12th February – Ordinaries attend clergy gathering (update with more photos)

Mgr Edwin Barnes writes:

Westminster Cathedral Hall, and the ordinariate priests of England and Wales (and Scotland) met in conclave with Mgr Keith Newton, our Ordinary, together with two extra Ordinaries, from North America and Australasia. These plenary sessions are great occasions for catching up with friends, discovering how their Groups or Missions are flourishing, what new ideas are coming up. From Plymouth we heard about the developments in catechetical opportunities given us by Buckfast Abbey – opportunities which the Abbot and his Community hope we will use with enthusiasm.

Father Ian Hellyer of Buckfast and Plymouth

Father Ian Hellyer of Buckfast and Plymouth

We also had visitors: the Chaplain to Cambridge University, Mgr Mark Langham, has long experience in ecumenical matters, so it was good to hear him speak about the Ordinariate as a great new venture in the search for Christian Unity. He is well versed in classical Anglican spirituality, and is pleased to have readings from Thomas Traherne or John Keble to lighten the load of St Augustine’s interminable sermon on the Shepherds.

16326494817_5671b70173_kAfter a picnic lunch we turned our attention overseas. We complain about the cost of getting to London, and the time it takes; but it is trivial compared with Msgr Harry Entwistle’s travels. He lives in Perth, on the West Coast of Australia; to get his clergy together (and they are numbered only in tens rather than hundreds) it costs around £6,000. It was not so much the differences between the three Ordinariates so much as the similarities which were striking. We are all having to help Catholics of long standing understand what we are about. Of course if they had simply read what the Pope said in Anglicanorum Coetibus it would be perfectly clear…….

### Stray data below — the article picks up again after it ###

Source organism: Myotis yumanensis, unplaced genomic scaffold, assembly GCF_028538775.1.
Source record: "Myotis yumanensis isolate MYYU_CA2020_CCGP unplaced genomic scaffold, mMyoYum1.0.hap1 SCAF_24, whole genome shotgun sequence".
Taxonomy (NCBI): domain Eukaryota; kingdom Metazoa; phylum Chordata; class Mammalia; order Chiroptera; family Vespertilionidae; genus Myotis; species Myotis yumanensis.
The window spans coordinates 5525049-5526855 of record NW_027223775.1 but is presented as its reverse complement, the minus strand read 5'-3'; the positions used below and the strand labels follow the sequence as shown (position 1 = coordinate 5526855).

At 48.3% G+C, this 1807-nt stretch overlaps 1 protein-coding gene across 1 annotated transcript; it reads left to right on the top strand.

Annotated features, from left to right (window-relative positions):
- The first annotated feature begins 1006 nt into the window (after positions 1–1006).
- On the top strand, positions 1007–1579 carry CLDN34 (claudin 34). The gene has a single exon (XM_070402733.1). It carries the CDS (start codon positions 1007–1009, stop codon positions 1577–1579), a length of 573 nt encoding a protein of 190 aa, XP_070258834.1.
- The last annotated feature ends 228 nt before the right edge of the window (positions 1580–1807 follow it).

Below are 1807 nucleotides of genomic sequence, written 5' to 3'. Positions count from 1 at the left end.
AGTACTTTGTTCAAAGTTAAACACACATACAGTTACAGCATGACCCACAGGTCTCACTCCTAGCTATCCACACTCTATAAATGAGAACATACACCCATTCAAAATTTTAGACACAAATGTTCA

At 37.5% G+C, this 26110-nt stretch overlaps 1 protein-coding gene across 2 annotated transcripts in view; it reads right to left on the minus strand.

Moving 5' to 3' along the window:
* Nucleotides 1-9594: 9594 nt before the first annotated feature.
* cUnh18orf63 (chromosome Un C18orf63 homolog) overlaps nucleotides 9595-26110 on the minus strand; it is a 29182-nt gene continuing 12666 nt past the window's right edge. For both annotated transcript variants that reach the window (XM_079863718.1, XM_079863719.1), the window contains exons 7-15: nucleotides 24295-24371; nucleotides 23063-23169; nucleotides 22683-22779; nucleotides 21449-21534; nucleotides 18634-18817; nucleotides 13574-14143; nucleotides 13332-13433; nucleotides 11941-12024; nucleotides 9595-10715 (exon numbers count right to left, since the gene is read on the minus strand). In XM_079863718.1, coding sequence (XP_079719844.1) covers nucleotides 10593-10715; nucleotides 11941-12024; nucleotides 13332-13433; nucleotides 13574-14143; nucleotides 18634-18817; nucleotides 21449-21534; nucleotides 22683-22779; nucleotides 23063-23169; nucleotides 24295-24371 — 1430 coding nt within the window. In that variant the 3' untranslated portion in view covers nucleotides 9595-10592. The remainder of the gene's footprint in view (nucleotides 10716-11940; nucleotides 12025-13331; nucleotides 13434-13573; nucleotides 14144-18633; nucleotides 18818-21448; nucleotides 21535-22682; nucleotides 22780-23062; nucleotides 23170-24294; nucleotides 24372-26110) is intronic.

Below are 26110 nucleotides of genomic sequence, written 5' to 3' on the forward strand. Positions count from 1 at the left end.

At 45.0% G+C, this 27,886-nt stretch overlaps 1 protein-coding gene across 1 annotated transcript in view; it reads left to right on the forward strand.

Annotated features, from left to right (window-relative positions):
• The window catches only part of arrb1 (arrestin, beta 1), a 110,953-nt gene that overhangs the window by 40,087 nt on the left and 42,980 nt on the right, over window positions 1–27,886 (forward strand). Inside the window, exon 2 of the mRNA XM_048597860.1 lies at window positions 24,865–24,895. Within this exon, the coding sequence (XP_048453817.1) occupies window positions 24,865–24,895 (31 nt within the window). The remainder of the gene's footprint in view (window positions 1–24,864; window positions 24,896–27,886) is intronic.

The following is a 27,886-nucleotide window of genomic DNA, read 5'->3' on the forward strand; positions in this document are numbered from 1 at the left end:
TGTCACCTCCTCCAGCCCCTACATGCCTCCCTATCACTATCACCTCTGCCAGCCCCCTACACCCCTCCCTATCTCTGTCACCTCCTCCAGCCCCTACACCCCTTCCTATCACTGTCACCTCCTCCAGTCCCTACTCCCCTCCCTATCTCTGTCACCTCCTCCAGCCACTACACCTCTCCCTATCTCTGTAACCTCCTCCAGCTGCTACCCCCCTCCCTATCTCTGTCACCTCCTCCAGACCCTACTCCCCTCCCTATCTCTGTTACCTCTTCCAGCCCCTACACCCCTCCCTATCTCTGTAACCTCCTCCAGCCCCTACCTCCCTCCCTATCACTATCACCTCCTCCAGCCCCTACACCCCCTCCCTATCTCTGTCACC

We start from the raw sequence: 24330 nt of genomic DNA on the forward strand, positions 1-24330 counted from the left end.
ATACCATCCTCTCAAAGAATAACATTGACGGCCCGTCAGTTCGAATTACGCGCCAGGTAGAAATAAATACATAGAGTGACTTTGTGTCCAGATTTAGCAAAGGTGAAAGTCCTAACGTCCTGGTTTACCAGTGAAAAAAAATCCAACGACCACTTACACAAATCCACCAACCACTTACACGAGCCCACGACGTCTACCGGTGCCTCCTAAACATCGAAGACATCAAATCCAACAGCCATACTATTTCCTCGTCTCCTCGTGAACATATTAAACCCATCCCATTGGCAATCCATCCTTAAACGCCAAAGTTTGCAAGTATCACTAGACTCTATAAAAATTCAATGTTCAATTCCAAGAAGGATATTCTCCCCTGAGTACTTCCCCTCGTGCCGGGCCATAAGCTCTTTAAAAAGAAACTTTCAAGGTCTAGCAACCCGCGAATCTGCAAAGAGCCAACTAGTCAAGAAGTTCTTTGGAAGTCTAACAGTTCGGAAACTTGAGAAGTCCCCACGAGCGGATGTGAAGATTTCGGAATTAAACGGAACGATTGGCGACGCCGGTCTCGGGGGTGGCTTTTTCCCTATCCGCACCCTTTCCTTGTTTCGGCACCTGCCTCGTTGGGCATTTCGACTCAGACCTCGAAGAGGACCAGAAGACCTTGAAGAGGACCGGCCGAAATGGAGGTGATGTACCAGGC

Msgr Entwistle, Msgr Steenson and Mgr Newton

Msgr Entwistle, Msgr Steenson and Mgr Newton

As always it was less the set pieces than comparing notes with other priests which was really helpful today. I shall post pictures of some of them on Facebook, but here are a couple for this blog (1. Fathers Smith and Redvers Harris and 2. Father Bould between the Pembury duo)

IMG_3510      IMG_3509

And because Fr Allan Hawkins would expect no less, I did raise with the three Ordinaries the question of married clergy. Are our wives a gift to the Catholic Church, or an impediment to be borne? I believe they are a gift to the whole Church, not to be hidden away or spoken about as an embarrassment. Perhaps, though, we do well to let them speak for themselves, and, as they become better known in Catholic Parishes, their lives of dedication and service will become increasingly appreciated.